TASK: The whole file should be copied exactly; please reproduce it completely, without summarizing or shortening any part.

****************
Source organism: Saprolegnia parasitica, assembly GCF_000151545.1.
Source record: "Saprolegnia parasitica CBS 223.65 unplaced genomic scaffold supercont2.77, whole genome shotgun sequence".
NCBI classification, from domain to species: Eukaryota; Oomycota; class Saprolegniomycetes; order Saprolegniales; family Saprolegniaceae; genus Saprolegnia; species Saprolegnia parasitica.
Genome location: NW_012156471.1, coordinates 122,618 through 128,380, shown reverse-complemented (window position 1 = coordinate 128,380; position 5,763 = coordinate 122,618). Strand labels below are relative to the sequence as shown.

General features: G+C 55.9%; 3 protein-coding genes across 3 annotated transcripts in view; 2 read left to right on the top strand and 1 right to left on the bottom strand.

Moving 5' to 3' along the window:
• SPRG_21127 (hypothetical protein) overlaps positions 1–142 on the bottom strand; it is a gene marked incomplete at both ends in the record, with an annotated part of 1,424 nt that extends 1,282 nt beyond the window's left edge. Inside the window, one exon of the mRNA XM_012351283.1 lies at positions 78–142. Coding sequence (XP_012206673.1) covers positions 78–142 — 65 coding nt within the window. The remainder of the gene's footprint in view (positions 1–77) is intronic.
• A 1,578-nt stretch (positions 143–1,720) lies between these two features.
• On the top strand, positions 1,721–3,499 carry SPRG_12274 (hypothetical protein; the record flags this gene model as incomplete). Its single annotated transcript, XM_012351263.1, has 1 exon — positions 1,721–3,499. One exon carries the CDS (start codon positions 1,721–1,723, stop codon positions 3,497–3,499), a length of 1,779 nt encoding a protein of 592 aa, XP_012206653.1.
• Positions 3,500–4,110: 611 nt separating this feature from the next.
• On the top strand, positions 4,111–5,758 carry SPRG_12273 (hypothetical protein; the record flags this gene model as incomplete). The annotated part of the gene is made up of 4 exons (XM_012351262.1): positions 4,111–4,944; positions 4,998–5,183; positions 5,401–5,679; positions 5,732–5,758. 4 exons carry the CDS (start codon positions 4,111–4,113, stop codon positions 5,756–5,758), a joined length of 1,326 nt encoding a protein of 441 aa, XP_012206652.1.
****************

Source organism: Saprolegnia parasitica, assembly GCF_000151545.1.
Source record: "Saprolegnia parasitica CBS 223.65 unplaced genomic scaffold supercont2.77, whole genome shotgun sequence".
NCBI classification, from domain to species: Eukaryota; Oomycota; class Saprolegniomycetes; order Saprolegniales; family Saprolegniaceae; genus Saprolegnia; species Saprolegnia parasitica.
Genome location: NW_012156471.1, coordinates 122,618 through 128,380, shown reverse-complemented (window position 1 = coordinate 128,380; position 5,763 = coordinate 122,618). Strand labels below are relative to the sequence as shown.

General features: G+C 55.9%; 3 protein-coding genes across 3 annotated transcripts in view; 2 read left to right on the top strand and 1 right to left on the bottom strand.

Moving 5' to 3' along the window:
• SPRG_21127 (hypothetical protein) overlaps positions 1–142 on the bottom strand; it is a gene marked incomplete at both ends in the record, with an annotated part of 1,424 nt that extends 1,282 nt beyond the window's left edge. Inside the window, one exon of the mRNA XM_012351283.1 lies at positions 78–142. Coding sequence (XP_012206673.1) covers positions 78–142 — 65 coding nt within the window. The remainder of the gene's footprint in view (positions 1–77) is intronic.
• A 1,578-nt stretch (positions 143–1,720) lies between these two features.
• On the top strand, positions 1,721–3,499 carry SPRG_12274 (hypothetical protein; the record flags this gene model as incomplete). Its single annotated transcript, XM_012351263.1, has 1 exon — positions 1,721–3,499. One exon carries the CDS (start codon positions 1,721–1,723, stop codon positions 3,497–3,499), a length of 1,779 nt encoding a protein of 592 aa, XP_012206653.1.
• Positions 3,500–4,110: 611 nt separating this feature from the next.
• On the top strand, positions 4,111–5,758 carry SPRG_12273 (hypothetical protein; the record flags this gene model as incomplete). The annotated part of the gene is made up of 4 exons (XM_012351262.1): positions 4,111–4,944; positions 4,998–5,183; positions 5,401–5,679; positions 5,732–5,758. 4 exons carry the CDS (start codon positions 4,111–4,113, stop codon positions 5,756–5,758), a joined length of 1,326 nt encoding a protein of 441 aa, XP_012206652.1.